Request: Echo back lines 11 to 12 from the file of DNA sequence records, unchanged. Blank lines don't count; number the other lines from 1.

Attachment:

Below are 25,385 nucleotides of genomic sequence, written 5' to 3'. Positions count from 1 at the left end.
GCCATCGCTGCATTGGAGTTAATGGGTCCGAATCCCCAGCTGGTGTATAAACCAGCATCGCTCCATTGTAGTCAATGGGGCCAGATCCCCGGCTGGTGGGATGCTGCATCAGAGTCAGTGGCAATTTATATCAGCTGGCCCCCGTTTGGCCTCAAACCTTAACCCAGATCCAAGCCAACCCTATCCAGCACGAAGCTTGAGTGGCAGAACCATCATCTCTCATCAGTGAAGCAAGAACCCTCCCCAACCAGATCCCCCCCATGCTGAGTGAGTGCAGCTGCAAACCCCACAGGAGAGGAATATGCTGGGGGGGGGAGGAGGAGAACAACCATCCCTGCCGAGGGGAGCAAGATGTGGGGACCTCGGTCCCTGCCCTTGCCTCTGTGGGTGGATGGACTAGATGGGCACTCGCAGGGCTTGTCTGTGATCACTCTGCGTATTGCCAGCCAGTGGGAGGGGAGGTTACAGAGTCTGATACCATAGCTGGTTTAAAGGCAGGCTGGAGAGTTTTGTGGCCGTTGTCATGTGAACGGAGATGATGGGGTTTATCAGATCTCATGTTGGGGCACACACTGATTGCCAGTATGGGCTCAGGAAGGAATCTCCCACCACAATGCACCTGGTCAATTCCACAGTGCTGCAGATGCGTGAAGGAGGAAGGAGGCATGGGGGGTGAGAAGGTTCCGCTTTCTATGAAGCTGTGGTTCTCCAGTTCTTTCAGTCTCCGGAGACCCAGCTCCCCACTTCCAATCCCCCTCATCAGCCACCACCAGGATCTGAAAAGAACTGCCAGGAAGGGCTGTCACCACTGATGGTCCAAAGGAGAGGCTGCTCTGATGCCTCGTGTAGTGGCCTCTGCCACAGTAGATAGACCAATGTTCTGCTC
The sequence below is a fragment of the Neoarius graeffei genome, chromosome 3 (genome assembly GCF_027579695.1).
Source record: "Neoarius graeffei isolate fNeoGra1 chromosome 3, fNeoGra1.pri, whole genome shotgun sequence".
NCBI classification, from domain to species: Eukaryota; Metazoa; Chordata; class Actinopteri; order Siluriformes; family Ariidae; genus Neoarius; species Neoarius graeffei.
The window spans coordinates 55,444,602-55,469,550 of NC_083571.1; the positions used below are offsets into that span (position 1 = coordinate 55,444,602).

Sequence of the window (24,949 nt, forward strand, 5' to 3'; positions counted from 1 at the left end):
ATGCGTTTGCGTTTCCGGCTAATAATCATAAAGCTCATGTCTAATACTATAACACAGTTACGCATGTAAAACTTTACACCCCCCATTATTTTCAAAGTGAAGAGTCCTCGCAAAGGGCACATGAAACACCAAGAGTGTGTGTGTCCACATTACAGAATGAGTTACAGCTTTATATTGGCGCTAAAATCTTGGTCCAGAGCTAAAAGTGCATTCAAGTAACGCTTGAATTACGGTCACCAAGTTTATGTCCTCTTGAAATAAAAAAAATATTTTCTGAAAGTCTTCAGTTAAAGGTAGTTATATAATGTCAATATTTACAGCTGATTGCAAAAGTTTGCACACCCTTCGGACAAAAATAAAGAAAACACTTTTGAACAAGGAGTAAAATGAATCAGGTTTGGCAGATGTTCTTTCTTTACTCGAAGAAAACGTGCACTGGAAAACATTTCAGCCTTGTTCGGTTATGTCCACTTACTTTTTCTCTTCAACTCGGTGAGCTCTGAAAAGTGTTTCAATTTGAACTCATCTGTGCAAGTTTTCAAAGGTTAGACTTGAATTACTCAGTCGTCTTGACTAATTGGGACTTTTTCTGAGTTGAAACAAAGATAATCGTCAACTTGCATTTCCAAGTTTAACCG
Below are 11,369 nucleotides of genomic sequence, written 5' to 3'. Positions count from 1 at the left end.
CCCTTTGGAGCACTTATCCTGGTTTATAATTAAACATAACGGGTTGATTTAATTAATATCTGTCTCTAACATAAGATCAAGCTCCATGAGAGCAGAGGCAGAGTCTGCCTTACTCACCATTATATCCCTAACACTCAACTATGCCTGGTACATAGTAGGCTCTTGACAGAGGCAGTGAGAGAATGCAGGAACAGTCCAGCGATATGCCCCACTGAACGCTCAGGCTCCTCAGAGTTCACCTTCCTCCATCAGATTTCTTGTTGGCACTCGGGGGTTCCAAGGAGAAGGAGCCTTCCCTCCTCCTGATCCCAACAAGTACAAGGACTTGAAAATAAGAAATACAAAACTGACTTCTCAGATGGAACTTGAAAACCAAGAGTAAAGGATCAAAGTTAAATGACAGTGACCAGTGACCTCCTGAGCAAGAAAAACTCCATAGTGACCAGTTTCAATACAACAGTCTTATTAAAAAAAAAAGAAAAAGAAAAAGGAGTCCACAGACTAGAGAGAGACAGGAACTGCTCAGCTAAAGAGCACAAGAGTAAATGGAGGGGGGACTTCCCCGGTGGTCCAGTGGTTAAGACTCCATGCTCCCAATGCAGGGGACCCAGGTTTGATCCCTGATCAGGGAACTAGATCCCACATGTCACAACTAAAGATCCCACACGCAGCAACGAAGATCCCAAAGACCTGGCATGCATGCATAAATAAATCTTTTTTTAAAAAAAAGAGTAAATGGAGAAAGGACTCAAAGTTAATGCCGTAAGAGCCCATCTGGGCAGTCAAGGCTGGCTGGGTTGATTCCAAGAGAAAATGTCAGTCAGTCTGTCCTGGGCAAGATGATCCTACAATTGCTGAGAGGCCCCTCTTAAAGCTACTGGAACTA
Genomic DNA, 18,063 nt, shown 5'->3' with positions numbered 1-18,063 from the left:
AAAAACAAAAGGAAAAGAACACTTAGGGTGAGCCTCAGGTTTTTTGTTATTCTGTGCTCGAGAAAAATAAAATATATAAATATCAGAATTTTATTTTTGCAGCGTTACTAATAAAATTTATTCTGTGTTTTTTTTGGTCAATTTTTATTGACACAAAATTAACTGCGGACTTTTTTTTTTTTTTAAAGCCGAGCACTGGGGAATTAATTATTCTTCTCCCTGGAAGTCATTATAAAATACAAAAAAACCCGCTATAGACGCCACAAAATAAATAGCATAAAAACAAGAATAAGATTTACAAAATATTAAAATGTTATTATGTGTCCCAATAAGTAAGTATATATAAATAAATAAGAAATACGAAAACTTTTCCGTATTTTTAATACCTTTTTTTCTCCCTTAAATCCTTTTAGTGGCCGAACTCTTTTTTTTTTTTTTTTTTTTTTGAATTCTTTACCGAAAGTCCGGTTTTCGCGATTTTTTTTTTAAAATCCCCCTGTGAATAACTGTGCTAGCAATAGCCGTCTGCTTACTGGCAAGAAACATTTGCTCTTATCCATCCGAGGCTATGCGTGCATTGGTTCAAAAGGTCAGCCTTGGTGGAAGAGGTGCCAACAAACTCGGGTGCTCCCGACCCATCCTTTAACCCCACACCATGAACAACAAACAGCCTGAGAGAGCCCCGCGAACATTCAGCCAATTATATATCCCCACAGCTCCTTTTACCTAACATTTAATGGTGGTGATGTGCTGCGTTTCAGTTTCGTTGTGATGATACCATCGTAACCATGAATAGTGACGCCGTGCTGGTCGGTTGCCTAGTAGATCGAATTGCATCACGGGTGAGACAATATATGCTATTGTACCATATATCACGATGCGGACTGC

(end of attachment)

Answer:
Genomic DNA, 18,063 nt, shown 5'->3' with positions numbered 1-18,063 from the left:
AAAAACAAAAGGAAAAGAACACTTAGGGTGAGCCTCAGGTTTTTTGTTATTCTGTGCTCGAGAAAAATAAAATATATAAATATCAGAATTTTATTTTTGCAGCGTTACTAATAAAATTTATTCTGTGTTTTTTTTGGTCAATTTTTATTGACACAAAATTAACTGCGGACTTTTTTTTTTTTTTAAAGCCGAGCACTGGGGAATTAATTATTCTTCTCCCTGGAAGTCATTATAAAATACAAAAAAACCCGCTATAGACGCCACAAAATAAATAGCATAAAAACAAGAATAAGATTTACAAAATATTAAAATGTTATTATGTGTCCCAATAAGTAAGTATATATAAATAAATAAGAAATACGAAAACTTTTCCGTATTTTTAATACCTTTTTTTCTCCCTTAAATCCTTTTAGTGGCCGAACTCTTTTTTTTTTTTTTTTTTTTTTGAATTCTTTACCGAAAGTCCGGTTTTCGCGATTTTTTTTTTAAAATCCCCCTGTGAATAACTGTGCTAGCAATAGCCGTCTGCTTACTGGCAAGAAACATTTGCTCTTATCCATCCGAGGCTATGCGTGCATTGGTTCAAAAGGTCAGCCTTGGTGGAAGAGGTGCCAACAAACTCGGGTGCTCCCGACCCATCCTTTAACCCCACACCATGAACAACAAACAGCCTGAGAGAGCCCCGCGAACATTCAGCCAATTATATATCCCCACAGCTCCTTTTACCTAACATTTAATGGTGGTGATGTGCTGCGTTTCAGTTTCGTTGTGATGATACCATCGTAACCATGAATAGTGACGCCGTGCTGGTCGGTTGCCTAGTAGATCGAATTGCATCACGGGTGAGACAATATATGCTATTGTACCATATATCACGATGCGGACTGC